Japan Says Olympics Must Not Burden Medical Systems

TOKYO—The Olympics must not be a burden on medical systems, Japan’s chief government spokesman said on Friday, amid worries that daily athlete testing will tax health resources already stressed in fighting a rebound of COVID-19 cases.

The Games will be held in a manner that makes everyone feel safe, Chief Cabinet Secretary Katsunobu Kato told reporters, responding to concerns raised by a nurses’ union that the world’s biggest sporting event will sap medical resources needed by the public.

Tokyo 2020 organisers this week issued the second edition of “playbooks” that lay out infection prevention standards for the Summer Games, which are due to start in less than three months after a one-year delay because of the pandemic.

The rules require daily testing of athletes and restrict their use of public transportation, complicating logistics in more remote locations.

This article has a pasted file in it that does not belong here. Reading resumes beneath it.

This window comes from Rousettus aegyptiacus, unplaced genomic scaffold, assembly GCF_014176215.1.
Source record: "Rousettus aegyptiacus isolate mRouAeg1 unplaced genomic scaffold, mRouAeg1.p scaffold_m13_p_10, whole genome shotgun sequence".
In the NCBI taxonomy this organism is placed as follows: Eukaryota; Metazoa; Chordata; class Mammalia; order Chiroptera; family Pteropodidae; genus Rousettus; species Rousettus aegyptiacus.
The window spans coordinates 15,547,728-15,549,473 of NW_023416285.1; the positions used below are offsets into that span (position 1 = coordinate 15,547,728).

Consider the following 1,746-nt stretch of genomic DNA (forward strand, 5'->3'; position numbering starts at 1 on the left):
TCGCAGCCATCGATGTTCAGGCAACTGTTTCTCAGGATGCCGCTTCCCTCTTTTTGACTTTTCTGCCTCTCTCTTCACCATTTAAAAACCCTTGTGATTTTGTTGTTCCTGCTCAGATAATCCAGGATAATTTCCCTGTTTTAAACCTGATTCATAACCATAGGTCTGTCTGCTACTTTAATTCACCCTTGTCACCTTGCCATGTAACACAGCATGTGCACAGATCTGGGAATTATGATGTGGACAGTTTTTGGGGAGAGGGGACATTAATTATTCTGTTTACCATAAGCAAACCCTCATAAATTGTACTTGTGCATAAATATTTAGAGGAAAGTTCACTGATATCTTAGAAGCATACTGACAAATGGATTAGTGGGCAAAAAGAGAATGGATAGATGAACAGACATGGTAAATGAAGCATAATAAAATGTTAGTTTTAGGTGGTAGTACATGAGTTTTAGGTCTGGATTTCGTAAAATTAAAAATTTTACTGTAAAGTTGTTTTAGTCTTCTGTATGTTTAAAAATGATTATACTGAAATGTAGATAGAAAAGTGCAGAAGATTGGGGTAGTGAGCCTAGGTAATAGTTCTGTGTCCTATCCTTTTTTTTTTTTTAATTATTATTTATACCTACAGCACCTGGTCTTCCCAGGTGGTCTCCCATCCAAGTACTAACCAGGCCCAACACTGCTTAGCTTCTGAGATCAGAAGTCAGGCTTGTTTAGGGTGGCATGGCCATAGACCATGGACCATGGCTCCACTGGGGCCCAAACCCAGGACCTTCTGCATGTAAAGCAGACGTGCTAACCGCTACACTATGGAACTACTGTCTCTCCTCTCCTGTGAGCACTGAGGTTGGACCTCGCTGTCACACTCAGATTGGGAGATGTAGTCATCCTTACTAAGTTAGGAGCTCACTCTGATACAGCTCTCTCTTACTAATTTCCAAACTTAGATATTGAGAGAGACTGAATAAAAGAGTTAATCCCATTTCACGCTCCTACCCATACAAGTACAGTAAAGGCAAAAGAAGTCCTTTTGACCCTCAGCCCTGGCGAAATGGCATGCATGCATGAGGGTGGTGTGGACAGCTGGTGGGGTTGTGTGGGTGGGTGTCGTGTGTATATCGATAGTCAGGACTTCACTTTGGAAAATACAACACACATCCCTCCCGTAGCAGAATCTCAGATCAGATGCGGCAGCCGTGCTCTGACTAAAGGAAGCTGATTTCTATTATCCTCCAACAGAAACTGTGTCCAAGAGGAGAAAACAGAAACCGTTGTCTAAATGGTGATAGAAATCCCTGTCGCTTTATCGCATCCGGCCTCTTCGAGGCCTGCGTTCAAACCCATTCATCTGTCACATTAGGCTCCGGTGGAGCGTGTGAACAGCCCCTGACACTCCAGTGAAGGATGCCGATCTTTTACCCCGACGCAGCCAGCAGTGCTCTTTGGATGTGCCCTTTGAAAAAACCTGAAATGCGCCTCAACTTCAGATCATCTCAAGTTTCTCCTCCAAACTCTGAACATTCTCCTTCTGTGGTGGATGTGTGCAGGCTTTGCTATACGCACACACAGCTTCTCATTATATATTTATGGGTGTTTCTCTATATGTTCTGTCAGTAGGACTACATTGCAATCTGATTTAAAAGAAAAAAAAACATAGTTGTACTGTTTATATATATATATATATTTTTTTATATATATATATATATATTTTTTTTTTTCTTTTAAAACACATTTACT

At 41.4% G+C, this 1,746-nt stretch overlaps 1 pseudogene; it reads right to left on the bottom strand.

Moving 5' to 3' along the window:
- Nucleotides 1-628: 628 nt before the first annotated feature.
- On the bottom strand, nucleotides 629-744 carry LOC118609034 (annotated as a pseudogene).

The venue for surfing in the Tokyo Olympics refused to set up COVID-19 testing and treatment facilities for athletes, citing a lack of medical facilities, NHK reported on Friday.

The town of Ichinomiya, about 96 km (60 miles) east of Tokyo, had been asked to set up a testing facility by the Brazilian national team, NHK said.

Brazilian surfers, expected to be among the medals at the sport’s Olympic debut, had wanted to base themselves near the beach instead of the Olympic Village some two hours away, NHK said.

A representative of the town’s Olympic planning office denied the report when contacted by Reuters. Representatives for the Tokyo Olympics did not immediately respond when contacted for comment, and the Brazilian team could not immediately be reached.

Tokyo and Osaka remain under a state of emergency, set to last until May 11.